The insider crypto mining threat
When the crypto mining software is deliberately installed by a legitimate user, detecting it is even more challenging, says York. “I just had a case a couple of weeks ago, an investigation with a rogue insider, a disgruntled employee,” says York. “He decided that deploying crypto minng software throughout the environment was going to be part of his way out of the door and a way to display his contempt for the company.”
What made it particularly difficult was that the insider was aware of how his company was detecting the crypto mining and preventing its spread. “He started Googling us and reading some of the articles that had been published,” says York. “We found them in his web browser history. He was actively trying to subvert us.”
Corporate policies might not specifically prohibit employees running crypto mining operations using corporate resources but setting up such an operation will probably be risky for an employee. “The bill will show up and you’ll get fired,” says Steve McGregory, senior director for application and threat intelligence research center at Ixia. “So that would probably be a short-lived scheme, but if you had the ability to control the logs, a rogue employee could make a decent dime on the side for some time.”
Educational institutions are particularly vulnerable, he added. “A lot of the people coming to us asking for help are universities,” McGregory says. “Students are just plugging their ASIC [crypto mining] system into the dorm room and cranking the electric bill. The university is paying the bill, so it does cost them. The students did not illegally get into the system.”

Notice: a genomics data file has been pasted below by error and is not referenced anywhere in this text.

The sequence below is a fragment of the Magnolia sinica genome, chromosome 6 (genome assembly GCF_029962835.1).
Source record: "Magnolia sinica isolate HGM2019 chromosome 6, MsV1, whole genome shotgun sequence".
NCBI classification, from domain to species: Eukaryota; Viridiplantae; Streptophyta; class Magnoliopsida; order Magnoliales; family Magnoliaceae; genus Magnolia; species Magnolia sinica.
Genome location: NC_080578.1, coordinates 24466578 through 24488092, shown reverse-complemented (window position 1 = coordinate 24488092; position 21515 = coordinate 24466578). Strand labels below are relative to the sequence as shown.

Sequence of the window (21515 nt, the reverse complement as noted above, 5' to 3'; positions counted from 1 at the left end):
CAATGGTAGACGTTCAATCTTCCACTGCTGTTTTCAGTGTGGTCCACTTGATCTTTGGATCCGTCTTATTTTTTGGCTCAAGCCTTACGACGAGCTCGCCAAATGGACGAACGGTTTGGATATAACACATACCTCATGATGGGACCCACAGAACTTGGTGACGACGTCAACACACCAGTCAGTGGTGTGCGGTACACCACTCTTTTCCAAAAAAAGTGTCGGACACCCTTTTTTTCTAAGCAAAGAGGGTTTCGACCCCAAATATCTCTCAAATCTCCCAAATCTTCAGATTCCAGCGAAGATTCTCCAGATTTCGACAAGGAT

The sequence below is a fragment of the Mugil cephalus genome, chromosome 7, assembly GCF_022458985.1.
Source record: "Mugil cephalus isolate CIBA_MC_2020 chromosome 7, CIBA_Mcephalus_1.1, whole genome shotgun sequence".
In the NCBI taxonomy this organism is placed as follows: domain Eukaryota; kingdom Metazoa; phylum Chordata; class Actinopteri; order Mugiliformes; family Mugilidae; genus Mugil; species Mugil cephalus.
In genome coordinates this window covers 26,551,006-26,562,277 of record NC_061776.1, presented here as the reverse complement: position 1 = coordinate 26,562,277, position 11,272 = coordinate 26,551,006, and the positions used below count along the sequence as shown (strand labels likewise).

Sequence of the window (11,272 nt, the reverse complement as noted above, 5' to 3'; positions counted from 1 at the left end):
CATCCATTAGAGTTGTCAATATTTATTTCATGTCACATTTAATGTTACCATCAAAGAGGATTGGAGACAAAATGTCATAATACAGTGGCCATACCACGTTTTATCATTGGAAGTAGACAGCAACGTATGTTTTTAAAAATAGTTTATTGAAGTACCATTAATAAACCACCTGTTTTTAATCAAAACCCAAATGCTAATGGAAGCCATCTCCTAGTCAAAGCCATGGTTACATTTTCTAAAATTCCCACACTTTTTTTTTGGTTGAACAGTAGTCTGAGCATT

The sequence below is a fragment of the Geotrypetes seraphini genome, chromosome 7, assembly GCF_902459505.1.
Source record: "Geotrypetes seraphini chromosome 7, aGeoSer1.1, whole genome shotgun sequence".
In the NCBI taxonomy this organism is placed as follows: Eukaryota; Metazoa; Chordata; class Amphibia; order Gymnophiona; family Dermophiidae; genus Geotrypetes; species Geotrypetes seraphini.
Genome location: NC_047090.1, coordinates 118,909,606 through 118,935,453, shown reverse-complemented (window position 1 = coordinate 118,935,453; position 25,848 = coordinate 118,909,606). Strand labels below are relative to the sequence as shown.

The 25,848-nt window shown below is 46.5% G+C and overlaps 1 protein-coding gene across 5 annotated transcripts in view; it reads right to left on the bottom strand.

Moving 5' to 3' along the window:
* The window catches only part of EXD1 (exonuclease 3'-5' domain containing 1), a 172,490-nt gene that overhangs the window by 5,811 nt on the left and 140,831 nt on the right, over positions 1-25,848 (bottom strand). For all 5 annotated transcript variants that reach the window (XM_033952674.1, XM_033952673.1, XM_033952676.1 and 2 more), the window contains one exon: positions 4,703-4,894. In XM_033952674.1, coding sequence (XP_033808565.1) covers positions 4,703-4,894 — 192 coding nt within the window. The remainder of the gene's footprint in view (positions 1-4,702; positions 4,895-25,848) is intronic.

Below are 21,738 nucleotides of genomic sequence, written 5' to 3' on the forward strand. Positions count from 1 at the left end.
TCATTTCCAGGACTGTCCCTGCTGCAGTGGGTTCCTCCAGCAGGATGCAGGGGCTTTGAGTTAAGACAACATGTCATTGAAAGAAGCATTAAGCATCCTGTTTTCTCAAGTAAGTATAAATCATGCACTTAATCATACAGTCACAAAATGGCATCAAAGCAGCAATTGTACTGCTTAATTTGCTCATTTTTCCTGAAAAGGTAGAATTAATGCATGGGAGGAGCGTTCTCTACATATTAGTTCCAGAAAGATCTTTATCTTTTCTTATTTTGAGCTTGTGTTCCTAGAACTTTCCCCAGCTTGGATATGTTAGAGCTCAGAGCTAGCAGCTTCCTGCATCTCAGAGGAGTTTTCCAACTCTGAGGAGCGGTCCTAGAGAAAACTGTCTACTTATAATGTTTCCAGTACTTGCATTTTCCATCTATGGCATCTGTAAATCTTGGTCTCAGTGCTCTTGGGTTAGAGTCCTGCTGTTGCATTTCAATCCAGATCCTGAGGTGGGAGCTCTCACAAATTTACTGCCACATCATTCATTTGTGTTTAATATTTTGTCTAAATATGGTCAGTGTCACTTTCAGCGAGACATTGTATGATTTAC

Employees can also plug in their own equipment, he added, and it can be hard to trace the actual cause of a spike in an electric bill. “They’d probably find it by walking around and seeing what the warmest area was,” McGregory suggests.
Trusted insiders can also spin up virtual machines on AWS, Azure or the Google cloud, do their calculations, and then shut them down quickly before anyone notices, says Robert McNutt, VP of emerging technology at ForeScout. “This is the real risk organizations should be thinking about since it is much harder to detect, and for some could be very lucrative, thus making it something that could become more common,” he says.
External attackers with stolen credentials could do this as well, he adds. In fact, Amazon now offers EC2 instances with GPUs, which makes crypto mining more efficient, McNutt says. That makes it even more costly for the company paying the bill.